Bottomline boosted by lower commodity prices
With earnings season drawing to a close, it is abundantly clear India Inc is nowhere close to a recovery. Most heavyweights have turned in numbers that did not meet even the modest estimates put out by analysts. Tata Steel, for instance, reported an ebitda R2,774 crore, lower by 35% y-o-y while Larsen & Toubro posted a 9% drop in ebitda, to R2,290 crore, and Adani Power reported a loss of R420 crore. If at all manufacturing firms have managed to make some money, it is thanks to the sharp fall in the prices of commodities which has helped them save on inputs; for a sample of 1,178 companies, raw material costs as a share of sales have fallen 420 basis points y-o-y. However, a glance at the net sales—down 1.8% y-o-y—is an indication of how companies are struggling to push through volumes and how they have all but lost pricing power.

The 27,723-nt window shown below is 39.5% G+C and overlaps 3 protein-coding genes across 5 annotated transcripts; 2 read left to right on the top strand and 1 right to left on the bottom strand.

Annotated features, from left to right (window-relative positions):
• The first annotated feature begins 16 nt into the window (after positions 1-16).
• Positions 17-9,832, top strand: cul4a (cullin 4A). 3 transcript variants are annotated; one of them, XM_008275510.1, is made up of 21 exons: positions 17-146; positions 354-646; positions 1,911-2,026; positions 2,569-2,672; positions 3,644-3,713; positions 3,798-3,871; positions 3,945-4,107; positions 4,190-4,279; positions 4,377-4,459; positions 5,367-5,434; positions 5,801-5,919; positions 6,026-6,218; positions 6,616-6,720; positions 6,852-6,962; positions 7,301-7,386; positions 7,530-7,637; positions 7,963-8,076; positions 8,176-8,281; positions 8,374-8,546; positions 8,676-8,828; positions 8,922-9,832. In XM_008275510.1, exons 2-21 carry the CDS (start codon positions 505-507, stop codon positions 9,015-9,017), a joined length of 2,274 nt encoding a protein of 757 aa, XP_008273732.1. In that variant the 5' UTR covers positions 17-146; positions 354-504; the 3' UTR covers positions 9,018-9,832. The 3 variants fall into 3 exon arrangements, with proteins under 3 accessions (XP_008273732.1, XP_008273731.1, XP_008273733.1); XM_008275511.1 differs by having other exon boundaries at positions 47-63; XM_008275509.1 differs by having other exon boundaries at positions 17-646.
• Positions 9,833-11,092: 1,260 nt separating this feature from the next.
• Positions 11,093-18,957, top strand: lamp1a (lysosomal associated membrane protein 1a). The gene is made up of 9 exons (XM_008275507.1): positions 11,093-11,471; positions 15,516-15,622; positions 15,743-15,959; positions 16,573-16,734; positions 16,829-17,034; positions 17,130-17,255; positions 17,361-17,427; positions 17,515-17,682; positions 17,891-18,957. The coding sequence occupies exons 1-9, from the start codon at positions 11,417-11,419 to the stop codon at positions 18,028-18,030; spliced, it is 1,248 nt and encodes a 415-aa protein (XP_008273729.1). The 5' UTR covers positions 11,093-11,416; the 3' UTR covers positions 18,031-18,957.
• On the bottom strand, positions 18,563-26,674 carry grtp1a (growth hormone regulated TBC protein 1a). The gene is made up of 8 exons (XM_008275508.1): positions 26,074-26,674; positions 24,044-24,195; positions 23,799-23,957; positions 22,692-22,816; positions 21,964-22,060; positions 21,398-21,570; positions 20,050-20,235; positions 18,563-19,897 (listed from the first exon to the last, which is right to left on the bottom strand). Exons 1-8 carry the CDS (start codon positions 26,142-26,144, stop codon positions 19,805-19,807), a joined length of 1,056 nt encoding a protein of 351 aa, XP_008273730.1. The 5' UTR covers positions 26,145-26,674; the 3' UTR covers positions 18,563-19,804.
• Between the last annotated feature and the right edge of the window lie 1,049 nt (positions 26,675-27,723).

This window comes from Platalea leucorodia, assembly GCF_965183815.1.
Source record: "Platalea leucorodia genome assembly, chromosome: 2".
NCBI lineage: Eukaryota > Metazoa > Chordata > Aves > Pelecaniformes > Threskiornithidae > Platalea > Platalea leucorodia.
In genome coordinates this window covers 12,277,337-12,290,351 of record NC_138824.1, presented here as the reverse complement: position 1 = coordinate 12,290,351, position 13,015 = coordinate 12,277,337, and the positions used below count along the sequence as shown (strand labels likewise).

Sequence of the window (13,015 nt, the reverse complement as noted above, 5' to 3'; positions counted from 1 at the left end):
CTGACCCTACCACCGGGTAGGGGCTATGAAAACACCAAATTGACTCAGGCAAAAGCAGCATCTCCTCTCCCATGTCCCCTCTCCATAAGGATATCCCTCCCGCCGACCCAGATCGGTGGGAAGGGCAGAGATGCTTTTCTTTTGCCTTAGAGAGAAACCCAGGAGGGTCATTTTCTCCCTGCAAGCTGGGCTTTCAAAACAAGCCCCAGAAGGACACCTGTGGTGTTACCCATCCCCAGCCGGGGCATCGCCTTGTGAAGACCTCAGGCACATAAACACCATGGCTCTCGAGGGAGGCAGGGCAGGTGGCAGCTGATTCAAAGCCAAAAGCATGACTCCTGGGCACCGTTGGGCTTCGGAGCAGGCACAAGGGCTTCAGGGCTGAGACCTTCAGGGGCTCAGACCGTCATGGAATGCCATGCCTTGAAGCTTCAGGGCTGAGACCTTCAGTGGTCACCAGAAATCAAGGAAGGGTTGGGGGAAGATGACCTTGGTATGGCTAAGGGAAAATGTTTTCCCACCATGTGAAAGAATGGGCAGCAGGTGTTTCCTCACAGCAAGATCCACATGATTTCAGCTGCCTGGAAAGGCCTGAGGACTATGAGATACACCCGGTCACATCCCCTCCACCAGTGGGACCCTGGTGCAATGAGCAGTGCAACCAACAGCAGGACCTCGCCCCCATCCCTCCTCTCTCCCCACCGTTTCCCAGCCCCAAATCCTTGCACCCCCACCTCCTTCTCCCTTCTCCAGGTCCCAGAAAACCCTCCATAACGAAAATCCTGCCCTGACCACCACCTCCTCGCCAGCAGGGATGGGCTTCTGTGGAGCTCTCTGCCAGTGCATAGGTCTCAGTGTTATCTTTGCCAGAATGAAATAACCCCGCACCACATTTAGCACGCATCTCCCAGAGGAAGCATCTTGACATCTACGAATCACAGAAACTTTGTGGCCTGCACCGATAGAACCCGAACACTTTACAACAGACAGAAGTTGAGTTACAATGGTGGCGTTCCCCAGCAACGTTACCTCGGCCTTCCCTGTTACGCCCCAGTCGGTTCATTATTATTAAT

Even after adjusting for softer commodity prices and lower inflation, the top-line numbers are far from impressive, and that is because demand isn’t really picking up—Hindustan Unilever, for instance, has been trimming prices. The corporate results pretty much endorse what the high frequency data has been telling us—namely, that there is not too much purchasing power either in rural markets or in urban India. Hero MotoCorp’s results bear testimony to this, as do its volumes for July which slid 8%. Factory output has been hovering in the region of 2-3% while the core sector too hasn’t done very much better growing at just around 3-4%. This is borne out by subdued volumes reported by cement-makers: ACC’s margins tumbled to a decade-low in the three months to June while Ultratech’s profits fell 6% y-o-y. As Crisil has pointed out, capacity utilisation is at a five-year low across most sectors and more pertinently, the levels are well below peak utilisation, so there is little incentive to add capacity. Which is why order books at firms like BHEL remain flat. In fact, with the construction and real estate sectors down in the dumps, it is hard to see demand reviving in the near-term; most real estate players have reported fewer launches in the April-June period even as inventories continue to pile up. This would mean muted demand for materials such as steel and cement as also for a host of other products. The other big worry for corporate India is that global recovery is stalling because this leaves the units catering for overseas markets vulnerable to lower levels of operations; at L&T, for instance, order inflows from the Middle East are slowing down. In sum, the slowdown in the economy doesn’t look like it is over even if some sectors, like commercial vehicles, may be bottoming out. Indeed, the chances of the kharif crop being a modest one, the result of an uneven monsoon, is likely to hurt farm incomes.